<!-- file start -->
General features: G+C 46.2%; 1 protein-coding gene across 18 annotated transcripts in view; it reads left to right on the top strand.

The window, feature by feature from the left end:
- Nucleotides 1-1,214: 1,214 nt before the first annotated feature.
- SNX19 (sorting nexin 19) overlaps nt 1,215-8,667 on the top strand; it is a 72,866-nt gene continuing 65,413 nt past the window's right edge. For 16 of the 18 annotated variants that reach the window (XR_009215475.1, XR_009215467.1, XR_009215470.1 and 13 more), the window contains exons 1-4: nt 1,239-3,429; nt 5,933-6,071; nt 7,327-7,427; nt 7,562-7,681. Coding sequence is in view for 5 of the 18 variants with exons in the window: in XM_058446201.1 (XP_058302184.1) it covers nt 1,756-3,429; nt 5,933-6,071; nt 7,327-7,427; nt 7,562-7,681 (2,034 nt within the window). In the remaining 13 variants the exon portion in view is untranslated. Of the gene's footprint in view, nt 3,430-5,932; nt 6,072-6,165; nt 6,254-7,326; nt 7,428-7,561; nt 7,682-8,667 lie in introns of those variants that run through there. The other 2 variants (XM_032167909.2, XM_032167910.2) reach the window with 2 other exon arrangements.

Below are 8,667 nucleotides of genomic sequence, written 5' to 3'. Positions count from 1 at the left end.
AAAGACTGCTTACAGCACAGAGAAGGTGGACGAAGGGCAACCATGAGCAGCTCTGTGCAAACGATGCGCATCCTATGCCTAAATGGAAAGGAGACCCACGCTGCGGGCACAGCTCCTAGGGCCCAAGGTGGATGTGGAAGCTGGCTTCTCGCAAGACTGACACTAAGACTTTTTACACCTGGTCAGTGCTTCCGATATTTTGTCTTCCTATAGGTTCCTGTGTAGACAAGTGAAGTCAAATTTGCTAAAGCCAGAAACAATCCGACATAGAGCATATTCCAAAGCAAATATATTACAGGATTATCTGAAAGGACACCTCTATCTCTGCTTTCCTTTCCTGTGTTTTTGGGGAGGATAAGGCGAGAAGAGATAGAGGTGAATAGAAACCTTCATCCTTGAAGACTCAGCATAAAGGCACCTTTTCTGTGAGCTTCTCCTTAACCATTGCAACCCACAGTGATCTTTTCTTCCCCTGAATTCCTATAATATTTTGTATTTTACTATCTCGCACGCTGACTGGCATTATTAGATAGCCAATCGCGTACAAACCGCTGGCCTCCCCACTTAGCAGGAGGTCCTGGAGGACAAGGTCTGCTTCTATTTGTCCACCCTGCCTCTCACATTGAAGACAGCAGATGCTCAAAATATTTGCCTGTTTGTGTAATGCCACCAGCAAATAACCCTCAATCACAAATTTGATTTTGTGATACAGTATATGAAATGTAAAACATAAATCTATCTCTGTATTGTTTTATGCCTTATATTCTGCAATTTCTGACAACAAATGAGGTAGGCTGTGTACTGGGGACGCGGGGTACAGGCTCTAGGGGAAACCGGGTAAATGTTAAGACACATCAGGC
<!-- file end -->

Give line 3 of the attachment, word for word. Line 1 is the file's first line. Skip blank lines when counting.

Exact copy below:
- Nucleotides 1-1,214: 1,214 nt before the first annotated feature.